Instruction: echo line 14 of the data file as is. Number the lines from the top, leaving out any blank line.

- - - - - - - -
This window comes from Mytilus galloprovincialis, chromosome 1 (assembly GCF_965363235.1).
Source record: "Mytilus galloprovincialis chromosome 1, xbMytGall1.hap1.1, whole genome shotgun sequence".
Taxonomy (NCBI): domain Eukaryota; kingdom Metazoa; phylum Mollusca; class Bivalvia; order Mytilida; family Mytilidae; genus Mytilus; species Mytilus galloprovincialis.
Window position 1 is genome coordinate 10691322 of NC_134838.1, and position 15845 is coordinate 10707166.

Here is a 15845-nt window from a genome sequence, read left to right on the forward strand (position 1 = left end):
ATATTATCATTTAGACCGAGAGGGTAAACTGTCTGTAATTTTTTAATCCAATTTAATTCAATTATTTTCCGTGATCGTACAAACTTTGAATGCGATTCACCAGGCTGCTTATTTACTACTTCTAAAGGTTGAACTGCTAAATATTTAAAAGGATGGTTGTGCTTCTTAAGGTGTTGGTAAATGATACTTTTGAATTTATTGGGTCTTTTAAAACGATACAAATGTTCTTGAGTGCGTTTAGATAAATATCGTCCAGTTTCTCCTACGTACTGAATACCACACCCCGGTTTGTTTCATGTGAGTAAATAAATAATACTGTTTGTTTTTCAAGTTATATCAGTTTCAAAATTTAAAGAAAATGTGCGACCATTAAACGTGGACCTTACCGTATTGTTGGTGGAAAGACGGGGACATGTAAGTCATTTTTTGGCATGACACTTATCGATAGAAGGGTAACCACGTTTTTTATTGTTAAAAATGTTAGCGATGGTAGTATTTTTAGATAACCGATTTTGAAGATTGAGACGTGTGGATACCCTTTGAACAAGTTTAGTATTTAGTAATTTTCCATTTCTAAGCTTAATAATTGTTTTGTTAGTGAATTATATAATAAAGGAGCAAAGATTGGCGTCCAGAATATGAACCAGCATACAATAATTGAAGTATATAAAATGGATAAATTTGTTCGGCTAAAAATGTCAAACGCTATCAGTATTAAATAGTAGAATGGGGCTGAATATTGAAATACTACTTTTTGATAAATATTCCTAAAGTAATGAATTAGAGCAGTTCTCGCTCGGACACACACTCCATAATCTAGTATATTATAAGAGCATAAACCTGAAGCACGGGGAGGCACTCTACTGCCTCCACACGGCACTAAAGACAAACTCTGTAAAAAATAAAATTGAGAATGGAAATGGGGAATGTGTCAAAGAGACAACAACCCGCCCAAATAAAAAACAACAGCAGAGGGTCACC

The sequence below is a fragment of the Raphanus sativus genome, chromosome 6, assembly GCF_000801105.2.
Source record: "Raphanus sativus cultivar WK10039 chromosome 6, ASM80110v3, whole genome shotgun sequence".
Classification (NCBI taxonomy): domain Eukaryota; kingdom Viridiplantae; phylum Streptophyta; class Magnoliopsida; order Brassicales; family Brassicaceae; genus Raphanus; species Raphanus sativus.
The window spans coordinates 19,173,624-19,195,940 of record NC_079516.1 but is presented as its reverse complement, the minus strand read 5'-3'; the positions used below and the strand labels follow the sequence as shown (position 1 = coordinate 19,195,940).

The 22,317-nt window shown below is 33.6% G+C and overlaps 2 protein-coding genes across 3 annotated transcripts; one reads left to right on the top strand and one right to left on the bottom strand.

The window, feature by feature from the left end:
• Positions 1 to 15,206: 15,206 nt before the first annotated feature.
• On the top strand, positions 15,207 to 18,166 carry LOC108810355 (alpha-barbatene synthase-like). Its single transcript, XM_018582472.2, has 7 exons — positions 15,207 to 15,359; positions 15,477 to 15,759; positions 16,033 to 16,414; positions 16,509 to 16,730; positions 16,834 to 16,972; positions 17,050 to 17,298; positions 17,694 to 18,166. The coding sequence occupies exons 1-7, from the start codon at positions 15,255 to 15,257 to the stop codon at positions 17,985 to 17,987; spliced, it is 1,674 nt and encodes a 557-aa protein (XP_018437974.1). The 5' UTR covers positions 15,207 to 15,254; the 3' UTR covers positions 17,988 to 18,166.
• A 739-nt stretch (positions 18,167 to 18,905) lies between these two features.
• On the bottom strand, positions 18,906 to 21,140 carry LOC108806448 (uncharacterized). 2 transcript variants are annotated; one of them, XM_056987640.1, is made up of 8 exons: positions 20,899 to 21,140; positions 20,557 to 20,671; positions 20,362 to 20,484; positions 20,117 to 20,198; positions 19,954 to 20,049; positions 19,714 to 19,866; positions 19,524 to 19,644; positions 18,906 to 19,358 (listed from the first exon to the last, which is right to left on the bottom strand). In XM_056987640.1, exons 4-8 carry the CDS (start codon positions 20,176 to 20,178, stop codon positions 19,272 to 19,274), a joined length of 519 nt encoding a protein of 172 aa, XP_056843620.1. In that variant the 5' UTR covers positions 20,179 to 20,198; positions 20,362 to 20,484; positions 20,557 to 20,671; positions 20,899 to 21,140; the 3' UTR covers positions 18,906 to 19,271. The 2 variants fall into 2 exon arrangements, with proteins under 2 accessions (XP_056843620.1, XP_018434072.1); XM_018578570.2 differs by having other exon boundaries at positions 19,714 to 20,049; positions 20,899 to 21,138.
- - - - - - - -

• On the top strand, positions 15,207 to 18,166 carry LOC108810355 (alpha-barbatene synthase-like). Its single transcript, XM_018582472.2, has 7 exons — positions 15,207 to 15,359; positions 15,477 to 15,759; positions 16,033 to 16,414; positions 16,509 to 16,730; positions 16,834 to 16,972; positions 17,050 to 17,298; positions 17,694 to 18,166. The coding sequence occupies exons 1-7, from the start codon at positions 15,255 to 15,257 to the stop codon at positions 17,985 to 17,987; spliced, it is 1,674 nt and encodes a 557-aa protein (XP_018437974.1). The 5' UTR covers positions 15,207 to 15,254; the 3' UTR covers positions 17,988 to 18,166.